Hyundai's fourth-generation Santa Fe offers more space, performance and features
Hyundai's new Santa Fe is more than just a pretty face The Hyundai Santa Fe sports a distinctive three-dimensional honeycomb design for its grille. PHOTOS: HYUNDAI MOTOR

Hyundai's big seven-seater sport utility vehicle, the Santa Fe, has received a long overdue reboot.

The fourth-generation model looks like a grown-up version of its Kona sibling, with the same slim, high-set headlamps, supplemented by large combination lamps set into the extremities of the bumper.

The prominent "Cascading Grille", as Hyundai calls it, sports a distinctive three-dimensional honeycomb design.

The wheel arches now bulge purposefully and a crisp shoulder-level crease runs from nose to tail and continues into the tail lamp. The rearmost side window is much larger, benefiting internal visibility as well as visually elongating the cabin. The roofline has been stretched and, in profile, the new model looks far sleeker.

It is not, in fact, any lower - the height remains the same at 1,680mm - but the car is 70mm longer and 10mm wider, with a wheelbase that is 65mm longer. Cabin and boot space has likewise grown in every direction - most notably second-row legroom and third-row headroom - over its already-spacious predecessor.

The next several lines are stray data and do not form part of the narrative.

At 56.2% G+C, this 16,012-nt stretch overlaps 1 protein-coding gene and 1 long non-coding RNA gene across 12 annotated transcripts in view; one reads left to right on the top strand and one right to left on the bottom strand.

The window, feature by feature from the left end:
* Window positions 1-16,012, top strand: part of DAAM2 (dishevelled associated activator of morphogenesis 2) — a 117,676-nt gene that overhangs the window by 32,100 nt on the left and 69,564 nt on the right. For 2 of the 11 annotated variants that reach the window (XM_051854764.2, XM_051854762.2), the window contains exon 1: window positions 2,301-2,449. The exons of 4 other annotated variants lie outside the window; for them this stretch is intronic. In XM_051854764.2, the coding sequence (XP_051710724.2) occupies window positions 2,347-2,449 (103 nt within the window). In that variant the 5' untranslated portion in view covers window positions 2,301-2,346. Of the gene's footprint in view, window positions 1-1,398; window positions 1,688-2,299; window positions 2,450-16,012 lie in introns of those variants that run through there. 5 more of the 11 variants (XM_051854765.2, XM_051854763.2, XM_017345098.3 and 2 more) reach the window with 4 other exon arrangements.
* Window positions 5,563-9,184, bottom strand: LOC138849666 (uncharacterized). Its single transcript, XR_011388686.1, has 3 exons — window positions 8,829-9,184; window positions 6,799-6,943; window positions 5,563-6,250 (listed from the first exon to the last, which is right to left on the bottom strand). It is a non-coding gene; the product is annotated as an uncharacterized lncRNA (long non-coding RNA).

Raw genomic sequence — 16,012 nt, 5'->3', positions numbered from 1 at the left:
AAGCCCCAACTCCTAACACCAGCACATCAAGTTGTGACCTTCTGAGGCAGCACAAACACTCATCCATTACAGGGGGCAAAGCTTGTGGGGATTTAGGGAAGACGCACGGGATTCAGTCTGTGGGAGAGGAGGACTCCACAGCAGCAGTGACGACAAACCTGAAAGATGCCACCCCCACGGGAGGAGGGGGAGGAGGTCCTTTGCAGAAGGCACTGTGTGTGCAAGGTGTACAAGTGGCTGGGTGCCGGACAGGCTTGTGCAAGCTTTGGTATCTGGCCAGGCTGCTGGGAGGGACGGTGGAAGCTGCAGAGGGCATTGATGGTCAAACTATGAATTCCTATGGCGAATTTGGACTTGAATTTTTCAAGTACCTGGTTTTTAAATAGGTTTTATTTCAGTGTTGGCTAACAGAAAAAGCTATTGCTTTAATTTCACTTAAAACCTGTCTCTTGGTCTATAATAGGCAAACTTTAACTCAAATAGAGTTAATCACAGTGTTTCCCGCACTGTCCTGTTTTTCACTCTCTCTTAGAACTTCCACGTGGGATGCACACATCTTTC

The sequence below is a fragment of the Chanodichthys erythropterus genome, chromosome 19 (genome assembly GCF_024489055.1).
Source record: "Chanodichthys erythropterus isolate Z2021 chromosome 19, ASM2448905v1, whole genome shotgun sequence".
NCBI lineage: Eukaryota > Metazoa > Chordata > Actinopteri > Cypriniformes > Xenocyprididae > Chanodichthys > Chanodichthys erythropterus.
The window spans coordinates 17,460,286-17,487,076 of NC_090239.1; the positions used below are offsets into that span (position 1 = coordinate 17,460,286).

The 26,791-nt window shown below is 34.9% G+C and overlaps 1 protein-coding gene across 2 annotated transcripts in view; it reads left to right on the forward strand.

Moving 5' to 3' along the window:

To ease access to the third row, second-row seats now slide forward further and the offside seat in the second row folds automatically at the press of a button on top of the backrest.

Cabin materials are posher and, equipment-wise, the car wants for nothing. It has Apple CarPlay and Android Auto, wireless phone charging, USB ports front and rear, air-conditioning vents for all three rows (with separate controls for the third row), powered driver's seat squab extension for extra thigh support and a two-speed electric tailgate.

For absent-minded parents, there is even a Rear Occupant Alert system, which senses movement in the rear seats and reminds the driver to retrieve the snoozing offspring.

Over the hilly, occasionally potholed roads in and around Subic Bay, where we tried out the car, the chassis displayed newfound agility and composure. Its steering was sharper and more consistently-weighted, body movement far better reined-in and the old car's tendency to lurch into bends was absent.

But this being a big SUV, cornering speeds had to be tempered to manage understeer and the car's 1.8-tonne-plus weight was noticeable on tighter bends.

However, taking the Santa Fe over challenging roads is now largely an exercise to be enjoyed rather than endured.

That keener handling seems to have come at the expense of some ride comfort though, with ruts and smaller bumps feeling, subjectively, more pronounced than before.

We tried two variants: a front-wheel drive 2.2-litre turbodiesel and an all-wheel drive 2.4-litre naturally aspirated petrol. The diesel engine, with its healthy 440Nm of torque, was clearly better suited to the Santa Fe's heft, giving effortless surge from low revs and delivering relaxed, refined progress when cruising.

But the eight-speed autobox often refused to obey manual downshift commands, stubbornly hanging on to a high gear even when slowing for corners.

The 2.4-litre petrol unit, paired with a six-speed autobox, clearly struggled more, needing lots of revs to deliver keen progress.

Weedy petrol variant notwithstanding, the new sharper-looking, sharper-handling Santa Fe is a big step forward, with significant improvements on every front to prove it is not just a pretty face.